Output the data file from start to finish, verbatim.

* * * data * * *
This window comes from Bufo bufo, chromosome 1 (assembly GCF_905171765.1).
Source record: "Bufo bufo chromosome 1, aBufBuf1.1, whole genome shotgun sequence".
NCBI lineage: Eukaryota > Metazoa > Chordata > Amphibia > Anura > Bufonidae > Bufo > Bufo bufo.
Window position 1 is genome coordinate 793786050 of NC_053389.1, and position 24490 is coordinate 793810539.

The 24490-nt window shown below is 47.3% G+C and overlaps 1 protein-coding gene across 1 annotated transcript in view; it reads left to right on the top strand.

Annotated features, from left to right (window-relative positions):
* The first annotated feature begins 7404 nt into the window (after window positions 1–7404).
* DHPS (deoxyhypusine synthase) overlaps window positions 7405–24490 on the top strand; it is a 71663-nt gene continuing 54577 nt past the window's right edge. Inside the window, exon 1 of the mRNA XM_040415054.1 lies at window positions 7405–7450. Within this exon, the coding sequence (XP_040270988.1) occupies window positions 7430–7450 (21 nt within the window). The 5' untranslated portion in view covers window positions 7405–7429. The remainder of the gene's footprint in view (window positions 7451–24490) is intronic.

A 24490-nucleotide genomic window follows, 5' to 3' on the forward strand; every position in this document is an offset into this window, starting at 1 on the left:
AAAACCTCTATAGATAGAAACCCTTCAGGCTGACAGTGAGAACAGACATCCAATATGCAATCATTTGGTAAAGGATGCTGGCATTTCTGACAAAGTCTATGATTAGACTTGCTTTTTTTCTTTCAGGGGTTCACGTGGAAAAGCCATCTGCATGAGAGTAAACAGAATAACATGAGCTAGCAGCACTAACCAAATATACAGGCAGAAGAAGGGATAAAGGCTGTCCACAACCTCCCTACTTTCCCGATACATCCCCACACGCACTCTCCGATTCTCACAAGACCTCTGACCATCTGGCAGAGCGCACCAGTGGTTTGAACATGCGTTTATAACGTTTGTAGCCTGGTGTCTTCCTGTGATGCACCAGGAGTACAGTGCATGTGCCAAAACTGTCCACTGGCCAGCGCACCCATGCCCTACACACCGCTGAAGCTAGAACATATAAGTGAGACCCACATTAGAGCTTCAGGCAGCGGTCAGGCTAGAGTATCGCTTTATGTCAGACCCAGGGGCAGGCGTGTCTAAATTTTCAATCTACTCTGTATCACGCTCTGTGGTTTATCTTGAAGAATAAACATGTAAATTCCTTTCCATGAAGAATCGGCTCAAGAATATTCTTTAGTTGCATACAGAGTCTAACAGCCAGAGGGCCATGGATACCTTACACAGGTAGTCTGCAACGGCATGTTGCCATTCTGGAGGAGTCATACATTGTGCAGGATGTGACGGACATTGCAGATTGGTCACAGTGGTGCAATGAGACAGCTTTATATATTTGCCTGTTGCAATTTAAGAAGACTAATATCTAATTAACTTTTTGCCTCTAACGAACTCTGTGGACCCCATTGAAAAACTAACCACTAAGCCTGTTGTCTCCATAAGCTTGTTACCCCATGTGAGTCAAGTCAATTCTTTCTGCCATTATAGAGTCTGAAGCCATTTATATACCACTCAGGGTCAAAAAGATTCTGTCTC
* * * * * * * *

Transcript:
This window comes from Bufo bufo, chromosome 1 (assembly GCF_905171765.1).
Source record: "Bufo bufo chromosome 1, aBufBuf1.1, whole genome shotgun sequence".
NCBI lineage: Eukaryota > Metazoa > Chordata > Amphibia > Anura > Bufonidae > Bufo > Bufo bufo.
Window position 1 is genome coordinate 793786050 of NC_053389.1, and position 24490 is coordinate 793810539.

The 24490-nt window shown below is 47.3% G+C and overlaps 1 protein-coding gene across 1 annotated transcript in view; it reads left to right on the top strand.

Annotated features, from left to right (window-relative positions):
* The first annotated feature begins 7404 nt into the window (after window positions 1–7404).
* DHPS (deoxyhypusine synthase) overlaps window positions 7405–24490 on the top strand; it is a 71663-nt gene continuing 54577 nt past the window's right edge. Inside the window, exon 1 of the mRNA XM_040415054.1 lies at window positions 7405–7450. Within this exon, the coding sequence (XP_040270988.1) occupies window positions 7430–7450 (21 nt within the window). The 5' untranslated portion in view covers window positions 7405–7429. The remainder of the gene's footprint in view (window positions 7451–24490) is intronic.

A 24490-nucleotide genomic window follows, 5' to 3' on the forward strand; every position in this document is an offset into this window, starting at 1 on the left:
AAAACCTCTATAGATAGAAACCCTTCAGGCTGACAGTGAGAACAGACATCCAATATGCAATCATTTGGTAAAGGATGCTGGCATTTCTGACAAAGTCTATGATTAGACTTGCTTTTTTTCTTTCAGGGGTTCACGTGGAAAAGCCATCTGCATGAGAGTAAACAGAATAACATGAGCTAGCAGCACTAACCAAATATACAGGCAGAAGAAGGGATAAAGGCTGTCCACAACCTCCCTACTTTCCCGATACATCCCCACACGCACTCTCCGATTCTCACAAGACCTCTGACCATCTGGCAGAGCGCACCAGTGGTTTGAACATGCGTTTATAACGTTTGTAGCCTGGTGTCTTCCTGTGATGCACCAGGAGTACAGTGCATGTGCCAAAACTGTCCACTGGCCAGCGCACCCATGCCCTACACACCGCTGAAGCTAGAACATATAAGTGAGACCCACATTAGAGCTTCAGGCAGCGGTCAGGCTAGAGTATCGCTTTATGTCAGACCCAGGGGCAGGCGTGTCTAAATTTTCAATCTACTCTGTATCACGCTCTGTGGTTTATCTTGAAGAATAAACATGTAAATTCCTTTCCATGAAGAATCGGCTCAAGAATATTCTTTAGTTGCATACAGAGTCTAACAGCCAGAGGGCCATGGATACCTTACACAGGTAGTCTGCAACGGCATGTTGCCATTCTGGAGGAGTCATACATTGTGCAGGATGTGACGGACATTGCAGATTGGTCACAGTGGTGCAATGAGACAGCTTTATATATTTGCCTGTTGCAATTTAAGAAGACTAATATCTAATTAACTTTTTGCCTCTAACGAACTCTGTGGACCCCATTGAAAAACTAACCACTAAGCCTGTTGTCTCCATAAGCTTGTTACCCCATGTGAGTCAAGTCAATTCTTTCTGCCATTATAGAGTCTGAAGCCATTTATATACCACTCAGGGTCAAAAAGATTCTGTCTC